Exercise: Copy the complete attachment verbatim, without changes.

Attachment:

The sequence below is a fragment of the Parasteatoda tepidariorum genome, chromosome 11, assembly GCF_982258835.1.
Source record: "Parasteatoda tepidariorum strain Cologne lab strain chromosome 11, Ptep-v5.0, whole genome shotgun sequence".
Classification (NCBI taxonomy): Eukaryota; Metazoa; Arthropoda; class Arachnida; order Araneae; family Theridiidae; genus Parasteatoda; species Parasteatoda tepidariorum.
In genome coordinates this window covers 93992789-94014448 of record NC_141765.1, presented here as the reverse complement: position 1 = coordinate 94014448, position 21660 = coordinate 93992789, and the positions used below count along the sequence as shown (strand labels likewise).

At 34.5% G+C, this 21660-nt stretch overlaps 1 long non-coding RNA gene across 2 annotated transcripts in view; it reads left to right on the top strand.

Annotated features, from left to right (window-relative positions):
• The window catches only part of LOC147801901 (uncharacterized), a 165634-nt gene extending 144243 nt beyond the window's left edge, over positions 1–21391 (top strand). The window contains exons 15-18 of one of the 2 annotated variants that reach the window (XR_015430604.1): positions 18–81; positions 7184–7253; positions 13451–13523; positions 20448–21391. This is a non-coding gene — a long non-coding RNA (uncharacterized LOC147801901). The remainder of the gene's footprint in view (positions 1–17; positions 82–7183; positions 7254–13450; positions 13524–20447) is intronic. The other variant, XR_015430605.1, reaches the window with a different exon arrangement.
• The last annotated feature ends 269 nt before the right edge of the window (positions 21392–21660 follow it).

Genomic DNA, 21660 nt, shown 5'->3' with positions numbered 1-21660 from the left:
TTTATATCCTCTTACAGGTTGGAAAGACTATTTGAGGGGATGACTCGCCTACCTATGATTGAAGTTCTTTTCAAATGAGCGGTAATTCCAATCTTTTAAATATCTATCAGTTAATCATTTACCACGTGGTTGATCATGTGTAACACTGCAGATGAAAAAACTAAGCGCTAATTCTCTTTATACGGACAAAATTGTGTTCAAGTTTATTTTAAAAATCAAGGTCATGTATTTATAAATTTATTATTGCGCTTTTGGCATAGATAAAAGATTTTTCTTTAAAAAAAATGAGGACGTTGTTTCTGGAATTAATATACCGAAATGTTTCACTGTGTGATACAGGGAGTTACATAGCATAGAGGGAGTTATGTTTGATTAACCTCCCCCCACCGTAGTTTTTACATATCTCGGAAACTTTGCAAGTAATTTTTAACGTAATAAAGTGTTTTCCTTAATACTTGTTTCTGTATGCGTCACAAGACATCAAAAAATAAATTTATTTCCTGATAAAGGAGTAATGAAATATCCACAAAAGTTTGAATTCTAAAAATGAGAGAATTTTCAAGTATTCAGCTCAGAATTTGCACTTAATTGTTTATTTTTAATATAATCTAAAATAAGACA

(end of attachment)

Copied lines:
The sequence below is a fragment of the Parasteatoda tepidariorum genome, chromosome 11, assembly GCF_982258835.1.
Source record: "Parasteatoda tepidariorum strain Cologne lab strain chromosome 11, Ptep-v5.0, whole genome shotgun sequence".
Classification (NCBI taxonomy): Eukaryota; Metazoa; Arthropoda; class Arachnida; order Araneae; family Theridiidae; genus Parasteatoda; species Parasteatoda tepidariorum.
In genome coordinates this window covers 93992789-94014448 of record NC_141765.1, presented here as the reverse complement: position 1 = coordinate 94014448, position 21660 = coordinate 93992789, and the positions used below count along the sequence as shown (strand labels likewise).

At 34.5% G+C, this 21660-nt stretch overlaps 1 long non-coding RNA gene across 2 annotated transcripts in view; it reads left to right on the top strand.

Annotated features, from left to right (window-relative positions):
• The window catches only part of LOC147801901 (uncharacterized), a 165634-nt gene extending 144243 nt beyond the window's left edge, over positions 1–21391 (top strand). The window contains exons 15-18 of one of the 2 annotated variants that reach the window (XR_015430604.1): positions 18–81; positions 7184–7253; positions 13451–13523; positions 20448–21391. This is a non-coding gene — a long non-coding RNA (uncharacterized LOC147801901). The remainder of the gene's footprint in view (positions 1–17; positions 82–7183; positions 7254–13450; positions 13524–20447) is intronic. The other variant, XR_015430605.1, reaches the window with a different exon arrangement.
• The last annotated feature ends 269 nt before the right edge of the window (positions 21392–21660 follow it).

Genomic DNA, 21660 nt, shown 5'->3' with positions numbered 1-21660 from the left:
TTTATATCCTCTTACAGGTTGGAAAGACTATTTGAGGGGATGACTCGCCTACCTATGATTGAAGTTCTTTTCAAATGAGCGGTAATTCCAATCTTTTAAATATCTATCAGTTAATCATTTACCACGTGGTTGATCATGTGTAACACTGCAGATGAAAAAACTAAGCGCTAATTCTCTTTATACGGACAAAATTGTGTTCAAGTTTATTTTAAAAATCAAGGTCATGTATTTATAAATTTATTATTGCGCTTTTGGCATAGATAAAAGATTTTTCTTTAAAAAAAATGAGGACGTTGTTTCTGGAATTAATATACCGAAATGTTTCACTGTGTGATACAGGGAGTTACATAGCATAGAGGGAGTTATGTTTGATTAACCTCCCCCCACCGTAGTTTTTACATATCTCGGAAACTTTGCAAGTAATTTTTAACGTAATAAAGTGTTTTCCTTAATACTTGTTTCTGTATGCGTCACAAGACATCAAAAAATAAATTTATTTCCTGATAAAGGAGTAATGAAATATCCACAAAAGTTTGAATTCTAAAAATGAGAGAATTTTCAAGTATTCAGCTCAGAATTTGCACTTAATTGTTTATTTTTAATATAATCTAAAATAAGACA